Artificial Intelligence is a conversation topic that usually focuses on the long-term future. We saw this to be true in September ’20, with AI conversations trending toward solutions for COVID and human-centric problems. In October, however, the media was feeling less optimistic, especially when it came to AI. The volume of Artificial Intelligence mentions in October 2020 fell 3% from September 2020 and was 26% down from October 2019. It also slipped from our Top 10 Tech Topics list, being shoved out by ‘Cybersecurity’ and ‘Misinformation’ as the US Presidential Election neared closer.
As we know, Artificial Intelligence is a blanket term to describe a swath of technology. When taking a closer look, machine learning, facial recognition, and deep learning where the most frequently cited types of AI across the media. This is nothing new with machine learning. However, the emphasis on facial recognition and deep learning this month can be related to growing fears surrounding police surveillance and deep fakes, tying into the anxiety leading up to the presidential election early November.
Much of the media this month focused on weaknesses and vulnerabilities in common-use AI, leading to coverage like this imaginative article in The Wall Street Journal, describing five new jobs to safeguard our ever-more connected lives, including deep fake analysts and anti-cheat referees.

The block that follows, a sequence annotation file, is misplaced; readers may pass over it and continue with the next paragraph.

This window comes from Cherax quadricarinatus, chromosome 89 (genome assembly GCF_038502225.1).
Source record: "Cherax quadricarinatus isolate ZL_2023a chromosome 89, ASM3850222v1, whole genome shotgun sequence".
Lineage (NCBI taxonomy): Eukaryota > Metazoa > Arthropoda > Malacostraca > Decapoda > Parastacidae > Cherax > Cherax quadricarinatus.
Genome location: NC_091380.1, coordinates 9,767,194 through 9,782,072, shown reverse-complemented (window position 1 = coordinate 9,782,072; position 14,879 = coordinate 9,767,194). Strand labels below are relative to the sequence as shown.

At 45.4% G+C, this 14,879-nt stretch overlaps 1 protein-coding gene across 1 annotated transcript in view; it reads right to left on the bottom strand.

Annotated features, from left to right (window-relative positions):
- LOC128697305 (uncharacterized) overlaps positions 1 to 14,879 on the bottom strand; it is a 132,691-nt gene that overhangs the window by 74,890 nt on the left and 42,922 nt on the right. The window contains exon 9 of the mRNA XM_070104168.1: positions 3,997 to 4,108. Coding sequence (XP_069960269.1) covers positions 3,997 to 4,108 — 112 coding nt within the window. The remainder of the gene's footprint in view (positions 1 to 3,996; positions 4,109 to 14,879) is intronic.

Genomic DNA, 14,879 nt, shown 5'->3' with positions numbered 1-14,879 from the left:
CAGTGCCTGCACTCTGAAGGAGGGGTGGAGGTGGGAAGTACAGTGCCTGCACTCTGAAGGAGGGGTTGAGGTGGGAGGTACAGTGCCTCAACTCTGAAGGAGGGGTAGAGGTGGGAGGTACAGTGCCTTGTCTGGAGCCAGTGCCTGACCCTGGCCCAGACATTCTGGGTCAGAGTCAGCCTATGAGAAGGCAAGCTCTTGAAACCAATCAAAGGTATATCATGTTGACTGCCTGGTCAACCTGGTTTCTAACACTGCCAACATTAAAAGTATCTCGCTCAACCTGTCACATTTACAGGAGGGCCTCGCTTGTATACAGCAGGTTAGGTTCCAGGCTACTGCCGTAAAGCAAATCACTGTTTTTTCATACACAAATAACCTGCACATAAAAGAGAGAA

Not all was doom and gloom in the AI conversation space though. We saw a lot of excited buzz generated by Google’s Search On event, in which they detailed how the company is using AI and machine learning to improve their host of products, from Google maps to busyness data. This led to Google being the most cited brand across news, blogs, and social in relation to Artificial Intelligence. The other most cited brands in October were the usual suspects who specialize in AI research and development: IBM, NVIDIA, Linux, and Microsoft.
Looking forward into November, we can expect a continuation of this harsh look at AI as either a surveillance or biased decision-making tool for systems and governments.